Chapter 2 - Kinematic design
Chapter 3 - Design using flexures
Chapter 4 - Design for static stiffness

# Allowable misalignments in an overconstrained flexure mechanism: The cross-hinge

The exact-constraint design principle is commonly applied to flexure mechanisms to ensure deterministic behavior, but at the cost of reduced robustness, support stiffness, load capacity and usually an increased complexity of design. To explore the potential benefit of overconstrained design in flexure mechanisms, an elementary two-flexure cross-hinge with a single overconstraint serves as a case study. The stiffness effects of inadvertent stress due to misalignment are investigated experimentally, numerically and analytically. A measurement set-up with controllable misalignment has been designed. Measurements show that the first natural frequency of the cross-hinge decreases strongly with misalignment, suggesting that the actuation stiffness decreases due to the misalignment stress, and ultimately vanishes due to bifurcation buckling at a critical misalignment of the order of 0.1 mm for the mechanism at hand. Simulations with a detailed numerical model support the measurements and expose some additional factors, such as warping and shuttle compliance, which influence the system behavior. Importantly, they also show that the compliance in the support directions of the mechanism increases strongly at the critical misalignment, demonstrating that the mechanism no longer functions at the critical misalignment. An extensive analytical buckling analysis shows how the stress due to misalignment poses a functional operation limit on the overconstrained mechanism in terms of bifurcation buckling. The analysis serves to corroborate the numerical predictions. An expression is derived for the critical misalignment force and displacement as a function of the geometry and material of general cross-hinge mechanism designs.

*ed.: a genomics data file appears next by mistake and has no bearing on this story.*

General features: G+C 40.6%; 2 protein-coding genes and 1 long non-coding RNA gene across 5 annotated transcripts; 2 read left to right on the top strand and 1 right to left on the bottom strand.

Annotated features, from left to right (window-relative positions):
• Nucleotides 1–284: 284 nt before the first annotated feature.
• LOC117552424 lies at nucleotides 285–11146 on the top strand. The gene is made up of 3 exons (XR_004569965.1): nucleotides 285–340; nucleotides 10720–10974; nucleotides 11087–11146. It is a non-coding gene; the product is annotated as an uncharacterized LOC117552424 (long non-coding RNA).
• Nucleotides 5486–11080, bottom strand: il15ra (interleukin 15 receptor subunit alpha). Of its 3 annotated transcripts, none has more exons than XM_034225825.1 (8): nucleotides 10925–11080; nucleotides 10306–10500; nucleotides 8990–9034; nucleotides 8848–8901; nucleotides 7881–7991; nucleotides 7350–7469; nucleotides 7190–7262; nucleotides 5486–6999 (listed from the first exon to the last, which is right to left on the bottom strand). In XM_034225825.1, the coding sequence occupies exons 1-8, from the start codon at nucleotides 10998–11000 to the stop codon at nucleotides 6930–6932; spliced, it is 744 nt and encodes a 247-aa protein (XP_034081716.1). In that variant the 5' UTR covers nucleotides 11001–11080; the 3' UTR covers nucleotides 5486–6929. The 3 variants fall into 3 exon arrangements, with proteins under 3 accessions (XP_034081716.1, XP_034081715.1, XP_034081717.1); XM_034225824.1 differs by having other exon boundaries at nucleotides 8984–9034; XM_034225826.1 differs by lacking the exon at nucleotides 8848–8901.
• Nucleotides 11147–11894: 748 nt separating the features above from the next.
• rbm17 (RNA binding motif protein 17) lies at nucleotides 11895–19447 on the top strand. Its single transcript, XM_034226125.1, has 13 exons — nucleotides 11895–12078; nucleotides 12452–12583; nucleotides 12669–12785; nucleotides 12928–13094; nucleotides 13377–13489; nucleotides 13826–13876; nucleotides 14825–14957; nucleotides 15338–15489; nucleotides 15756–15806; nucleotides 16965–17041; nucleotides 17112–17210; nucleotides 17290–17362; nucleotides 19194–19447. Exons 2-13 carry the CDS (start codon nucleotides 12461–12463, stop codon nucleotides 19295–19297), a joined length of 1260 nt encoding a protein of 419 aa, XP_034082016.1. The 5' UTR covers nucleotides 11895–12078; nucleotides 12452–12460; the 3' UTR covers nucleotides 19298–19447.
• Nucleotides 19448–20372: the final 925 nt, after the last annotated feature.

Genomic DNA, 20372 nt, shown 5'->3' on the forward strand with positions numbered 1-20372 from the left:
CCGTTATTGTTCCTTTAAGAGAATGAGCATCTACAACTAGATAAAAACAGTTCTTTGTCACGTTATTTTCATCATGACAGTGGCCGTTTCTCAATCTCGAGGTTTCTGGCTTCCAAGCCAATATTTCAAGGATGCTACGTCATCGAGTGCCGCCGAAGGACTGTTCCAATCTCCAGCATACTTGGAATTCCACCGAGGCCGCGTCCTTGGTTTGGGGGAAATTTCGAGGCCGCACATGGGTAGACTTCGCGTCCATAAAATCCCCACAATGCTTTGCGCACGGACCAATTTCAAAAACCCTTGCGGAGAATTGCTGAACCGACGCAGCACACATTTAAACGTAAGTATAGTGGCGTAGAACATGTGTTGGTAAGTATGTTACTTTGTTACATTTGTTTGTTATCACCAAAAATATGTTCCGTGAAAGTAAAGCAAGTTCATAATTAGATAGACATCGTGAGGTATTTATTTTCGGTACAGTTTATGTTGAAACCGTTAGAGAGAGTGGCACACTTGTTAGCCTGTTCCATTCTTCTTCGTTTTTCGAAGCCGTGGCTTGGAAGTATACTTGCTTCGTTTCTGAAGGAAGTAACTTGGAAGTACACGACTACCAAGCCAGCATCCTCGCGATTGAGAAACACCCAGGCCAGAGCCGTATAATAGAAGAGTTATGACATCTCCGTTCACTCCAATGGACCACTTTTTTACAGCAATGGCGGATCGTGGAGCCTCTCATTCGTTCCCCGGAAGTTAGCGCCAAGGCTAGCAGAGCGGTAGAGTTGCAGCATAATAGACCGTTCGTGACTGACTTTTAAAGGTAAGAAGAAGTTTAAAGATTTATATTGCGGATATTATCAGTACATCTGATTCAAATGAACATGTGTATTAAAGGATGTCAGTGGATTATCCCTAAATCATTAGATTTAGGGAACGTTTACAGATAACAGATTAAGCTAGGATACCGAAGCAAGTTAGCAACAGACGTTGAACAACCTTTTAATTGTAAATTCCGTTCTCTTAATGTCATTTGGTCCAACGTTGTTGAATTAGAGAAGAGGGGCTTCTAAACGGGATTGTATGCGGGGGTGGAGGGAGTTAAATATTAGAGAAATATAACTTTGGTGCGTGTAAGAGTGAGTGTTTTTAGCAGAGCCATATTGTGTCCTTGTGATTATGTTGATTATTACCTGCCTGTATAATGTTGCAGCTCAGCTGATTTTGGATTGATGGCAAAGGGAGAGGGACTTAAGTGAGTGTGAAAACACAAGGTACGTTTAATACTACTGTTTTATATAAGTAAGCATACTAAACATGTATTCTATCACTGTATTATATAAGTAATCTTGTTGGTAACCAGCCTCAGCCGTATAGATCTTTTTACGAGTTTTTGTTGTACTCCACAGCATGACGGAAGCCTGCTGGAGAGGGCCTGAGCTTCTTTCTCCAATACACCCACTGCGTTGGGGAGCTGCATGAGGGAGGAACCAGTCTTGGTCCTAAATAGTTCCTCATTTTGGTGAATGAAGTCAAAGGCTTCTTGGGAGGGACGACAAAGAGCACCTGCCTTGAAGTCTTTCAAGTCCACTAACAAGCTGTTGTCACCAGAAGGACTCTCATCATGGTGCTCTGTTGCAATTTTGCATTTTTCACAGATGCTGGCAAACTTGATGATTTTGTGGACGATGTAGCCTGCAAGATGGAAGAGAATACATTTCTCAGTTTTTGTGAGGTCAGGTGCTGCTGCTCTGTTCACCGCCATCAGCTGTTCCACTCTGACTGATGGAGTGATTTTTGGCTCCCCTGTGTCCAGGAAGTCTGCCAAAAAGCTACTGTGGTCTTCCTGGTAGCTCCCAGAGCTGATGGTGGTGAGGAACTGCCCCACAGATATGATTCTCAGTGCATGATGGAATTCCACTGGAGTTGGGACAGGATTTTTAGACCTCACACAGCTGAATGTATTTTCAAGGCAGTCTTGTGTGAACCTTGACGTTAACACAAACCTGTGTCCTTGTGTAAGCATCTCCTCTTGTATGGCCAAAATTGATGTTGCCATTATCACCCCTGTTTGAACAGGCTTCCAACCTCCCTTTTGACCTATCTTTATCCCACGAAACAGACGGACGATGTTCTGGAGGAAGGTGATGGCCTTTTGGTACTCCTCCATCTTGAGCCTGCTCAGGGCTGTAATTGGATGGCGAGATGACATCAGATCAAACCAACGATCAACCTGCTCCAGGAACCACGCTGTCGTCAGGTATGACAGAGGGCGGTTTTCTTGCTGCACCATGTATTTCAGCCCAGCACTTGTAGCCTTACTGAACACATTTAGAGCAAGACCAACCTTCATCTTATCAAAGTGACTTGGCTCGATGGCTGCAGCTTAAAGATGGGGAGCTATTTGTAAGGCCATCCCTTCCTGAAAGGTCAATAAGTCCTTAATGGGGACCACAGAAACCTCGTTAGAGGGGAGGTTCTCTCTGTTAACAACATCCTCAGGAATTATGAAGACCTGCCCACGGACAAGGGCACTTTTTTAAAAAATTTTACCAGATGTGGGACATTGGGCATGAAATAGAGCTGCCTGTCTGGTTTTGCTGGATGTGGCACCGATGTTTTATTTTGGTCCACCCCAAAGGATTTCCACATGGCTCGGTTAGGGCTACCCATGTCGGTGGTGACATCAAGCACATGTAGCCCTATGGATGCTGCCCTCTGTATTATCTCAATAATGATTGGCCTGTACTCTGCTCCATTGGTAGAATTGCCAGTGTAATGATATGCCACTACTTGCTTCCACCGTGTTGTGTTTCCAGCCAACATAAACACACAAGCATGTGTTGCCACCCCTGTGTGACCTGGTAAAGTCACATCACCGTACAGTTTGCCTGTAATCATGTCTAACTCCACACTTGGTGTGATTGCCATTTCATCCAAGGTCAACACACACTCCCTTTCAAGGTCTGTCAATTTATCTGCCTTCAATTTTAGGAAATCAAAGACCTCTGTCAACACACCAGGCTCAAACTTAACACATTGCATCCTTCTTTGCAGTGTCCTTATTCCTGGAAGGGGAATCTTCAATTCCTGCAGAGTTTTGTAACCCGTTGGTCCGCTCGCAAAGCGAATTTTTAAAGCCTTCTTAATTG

It is found that the practical ‘imperfections’ of shuttle elasticity, gravity and thickness variations only govern the smoothness of the transition from the fundamental path (of zero shuttle rotation) to the stable path after bifurcation. Without the imperfections, the transition is instant and sharp at the critical load; with imperfections, the transition is smoother. The imperfections do not affect the critical load or the post-buckling path markedly. The critical misalignment is increased by additional compliance in the experimental setup, most notably the compliance of the cross-hinge shuttle.

### Principle

Overconstrained flexure design leads to strongly compromised static and dynamic behavior when a critical misalignment is reached. The results show that support stiffness suddenly drops a factor 19 to 275 when exceeding a certain critical misalignment angle. This critical angle can be approximated by [1]:

$$\frac{v_{cr}(L)}{L} \approx 14 \frac{t^2}{L^2}+4.6 \frac{t^2}{h^2}$$

When one can guarantee to stay within this critical limit of misalignment there is no stiffness or dynamics related objection to overconstrained design, which in turn facilitates higher support stiffness and load bearing capacity.

### Developed by University of Twente

M. Nijenhuis, J.P. Meijaard, D.M. Brouwer

### Referentie Bron

[1] Nijenhuis, M., Meijaard, J.P., Brouwer , D.M. (2019) Misalignments in an overconstrained flexure mechanism: A cross-hinge stiffness investigation, Precision Engineering, Volume 62, 2020, pp.181-195. https://doi.org/10.1016/j.precisioneng.2019.11.011

[2] J.P. Meijaard, D.M. Brouwer and J.B. Jonker, Analytical and experimental investigation of a parallel leaf spring guidance, Multibody System Dynamics (ISSN 1384-5640), 23(1), pp.77-97 (2010). DOI: 10.1007/s11044-009-9172-4